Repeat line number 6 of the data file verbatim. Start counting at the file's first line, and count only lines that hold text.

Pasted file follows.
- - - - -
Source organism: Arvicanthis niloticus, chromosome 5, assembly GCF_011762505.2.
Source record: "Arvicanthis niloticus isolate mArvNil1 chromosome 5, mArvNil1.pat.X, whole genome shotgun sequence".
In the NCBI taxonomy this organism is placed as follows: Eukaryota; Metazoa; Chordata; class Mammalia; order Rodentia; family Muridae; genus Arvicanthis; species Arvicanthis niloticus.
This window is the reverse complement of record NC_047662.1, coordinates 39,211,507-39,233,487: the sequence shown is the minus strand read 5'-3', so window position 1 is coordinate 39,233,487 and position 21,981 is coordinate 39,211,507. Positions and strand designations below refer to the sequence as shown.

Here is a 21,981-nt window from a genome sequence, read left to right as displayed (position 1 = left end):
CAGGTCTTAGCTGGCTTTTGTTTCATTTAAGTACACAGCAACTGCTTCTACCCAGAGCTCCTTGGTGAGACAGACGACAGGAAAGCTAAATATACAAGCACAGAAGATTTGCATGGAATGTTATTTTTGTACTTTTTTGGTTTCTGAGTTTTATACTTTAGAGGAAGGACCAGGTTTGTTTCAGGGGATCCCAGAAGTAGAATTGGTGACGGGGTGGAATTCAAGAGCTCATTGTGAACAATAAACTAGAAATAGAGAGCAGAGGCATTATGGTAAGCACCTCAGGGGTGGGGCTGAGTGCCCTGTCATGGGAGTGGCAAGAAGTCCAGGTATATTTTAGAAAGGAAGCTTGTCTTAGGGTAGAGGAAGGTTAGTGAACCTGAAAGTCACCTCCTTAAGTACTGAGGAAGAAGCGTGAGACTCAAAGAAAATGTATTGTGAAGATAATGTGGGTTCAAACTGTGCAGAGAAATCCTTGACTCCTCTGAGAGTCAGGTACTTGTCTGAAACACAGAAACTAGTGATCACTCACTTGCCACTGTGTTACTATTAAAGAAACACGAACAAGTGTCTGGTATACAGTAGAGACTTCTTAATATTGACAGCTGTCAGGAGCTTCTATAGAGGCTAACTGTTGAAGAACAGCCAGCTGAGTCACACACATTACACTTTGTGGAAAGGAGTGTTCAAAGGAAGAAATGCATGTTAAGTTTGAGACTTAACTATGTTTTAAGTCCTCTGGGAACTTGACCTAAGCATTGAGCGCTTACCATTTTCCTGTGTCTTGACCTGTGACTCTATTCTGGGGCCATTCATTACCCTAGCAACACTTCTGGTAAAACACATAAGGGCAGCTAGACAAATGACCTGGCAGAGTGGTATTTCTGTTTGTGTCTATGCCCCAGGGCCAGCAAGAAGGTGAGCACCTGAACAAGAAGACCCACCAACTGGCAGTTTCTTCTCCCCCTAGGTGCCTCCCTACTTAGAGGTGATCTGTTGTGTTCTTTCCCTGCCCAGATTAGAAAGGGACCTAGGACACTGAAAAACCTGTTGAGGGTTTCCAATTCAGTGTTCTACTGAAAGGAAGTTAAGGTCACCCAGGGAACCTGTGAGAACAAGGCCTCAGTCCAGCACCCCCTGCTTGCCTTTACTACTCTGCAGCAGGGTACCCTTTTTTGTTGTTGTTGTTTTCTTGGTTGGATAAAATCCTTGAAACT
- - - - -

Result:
CAGGTCTTAGCTGGCTTTTGTTTCATTTAAGTACACAGCAACTGCTTCTACCCAGAGCTCCTTGGTGAGACAGACGACAGGAAAGCTAAATATACAAGCACAGAAGATTTGCATGGAATGTTATTTTTGTACTTTTTTGGTTTCTGAGTTTTATACTTTAGAGGAAGGACCAGGTTTGTTTCAGGGGATCCCAGAAGTAGAATTGGTGACGGGGTGGAATTCAAGAGCTCATTGTGAACAATAAACTAGAAATAGAGAGCAGAGGCATTATGGTAAGCACCTCAGGGGTGGGGCTGAGTGCCCTGTCATGGGAGTGGCAAGAAGTCCAGGTATATTTTAGAAAGGAAGCTTGTCTTAGGGTAGAGGAAGGTTAGTGAACCTGAAAGTCACCTCCTTAAGTACTGAGGAAGAAGCGTGAGACTCAAAGAAAATGTATTGTGAAGATAATGTGGGTTCAAACTGTGCAGAGAAATCCTTGACTCCTCTGAGAGTCAGGTACTTGTCTGAAACACAGAAACTAGTGATCACTCACTTGCCACTGTGTTACTATTAAAGAAACACGAACAAGTGTCTGGTATACAGTAGAGACTTCTTAATATTGACAGCTGTCAGGAGCTTCTATAGAGGCTAACTGTTGAAGAACAGCCAGCTGAGTCACACACATTACACTTTGTGGAAAGGAGTGTTCAAAGGAAGAAATGCATGTTAAGTTTGAGACTTAACTATGTTTTAAGTCCTCTGGGAACTTGACCTAAGCATTGAGCGCTTACCATTTTCCTGTGTCTTGACCTGTGACTCTATTCTGGGGCCATTCATTACCCTAGCAACACTTCTGGTAAAACACATAAGGGCAGCTAGACAAATGACCTGGCAGAGTGGTATTTCTGTTTGTGTCTATGCCCCAGGGCCAGCAAGAAGGTGAGCACCTGAACAAGAAGACCCACCAACTGGCAGTTTCTTCTCCCCCTAGGTGCCTCCCTACTTAGAGGTGATCTGTTGTGTTCTTTCCCTGCCCAGATTAGAAAGGGACCTAGGACACTGAAAAACCTGTTGAGGGTTTCCAATTCAGTGTTCTACTGAAAGGAAGTTAAGGTCACCCAGGGAACCTGTGAGAACAAGGCCTCAGTCCAGCACCCCCTGCTTGCCTTTACTACTCTGCAGCAGGGTACCCTTTTTTGTTGTTGTTGTTTTCTTGGTTGGATAAAATCCTTGAAACT